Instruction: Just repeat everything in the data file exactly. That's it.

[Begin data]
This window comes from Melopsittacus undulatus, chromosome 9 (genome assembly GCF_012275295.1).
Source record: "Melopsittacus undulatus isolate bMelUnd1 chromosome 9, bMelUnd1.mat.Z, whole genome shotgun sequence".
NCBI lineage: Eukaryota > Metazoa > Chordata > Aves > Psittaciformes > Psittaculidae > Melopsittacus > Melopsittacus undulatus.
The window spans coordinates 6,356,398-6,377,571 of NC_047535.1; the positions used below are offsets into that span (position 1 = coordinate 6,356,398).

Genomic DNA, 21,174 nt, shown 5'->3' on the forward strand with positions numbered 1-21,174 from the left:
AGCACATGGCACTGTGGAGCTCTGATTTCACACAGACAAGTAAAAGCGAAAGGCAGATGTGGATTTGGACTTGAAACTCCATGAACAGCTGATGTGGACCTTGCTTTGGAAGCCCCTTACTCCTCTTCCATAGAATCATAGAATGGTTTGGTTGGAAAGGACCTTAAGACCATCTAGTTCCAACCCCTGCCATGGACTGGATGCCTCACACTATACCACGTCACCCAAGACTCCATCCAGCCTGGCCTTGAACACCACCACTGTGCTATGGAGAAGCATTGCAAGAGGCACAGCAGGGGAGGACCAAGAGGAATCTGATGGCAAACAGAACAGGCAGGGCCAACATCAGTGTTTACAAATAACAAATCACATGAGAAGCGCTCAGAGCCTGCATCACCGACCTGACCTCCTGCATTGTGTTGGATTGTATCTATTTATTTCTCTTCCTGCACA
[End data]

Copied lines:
This window comes from Melopsittacus undulatus, chromosome 9 (genome assembly GCF_012275295.1).
Source record: "Melopsittacus undulatus isolate bMelUnd1 chromosome 9, bMelUnd1.mat.Z, whole genome shotgun sequence".
NCBI lineage: Eukaryota > Metazoa > Chordata > Aves > Psittaciformes > Psittaculidae > Melopsittacus > Melopsittacus undulatus.
The window spans coordinates 6,356,398-6,377,571 of NC_047535.1; the positions used below are offsets into that span (position 1 = coordinate 6,356,398).

Genomic DNA, 21,174 nt, shown 5'->3' on the forward strand with positions numbered 1-21,174 from the left:
AGCACATGGCACTGTGGAGCTCTGATTTCACACAGACAAGTAAAAGCGAAAGGCAGATGTGGATTTGGACTTGAAACTCCATGAACAGCTGATGTGGACCTTGCTTTGGAAGCCCCTTACTCCTCTTCCATAGAATCATAGAATGGTTTGGTTGGAAAGGACCTTAAGACCATCTAGTTCCAACCCCTGCCATGGACTGGATGCCTCACACTATACCACGTCACCCAAGACTCCATCCAGCCTGGCCTTGAACACCACCACTGTGCTATGGAGAAGCATTGCAAGAGGCACAGCAGGGGAGGACCAAGAGGAATCTGATGGCAAACAGAACAGGCAGGGCCAACATCAGTGTTTACAAATAACAAATCACATGAGAAGCGCTCAGAGCCTGCATCACCGACCTGACCTCCTGCATTGTGTTGGATTGTATCTATTTATTTCTCTTCCTGCACA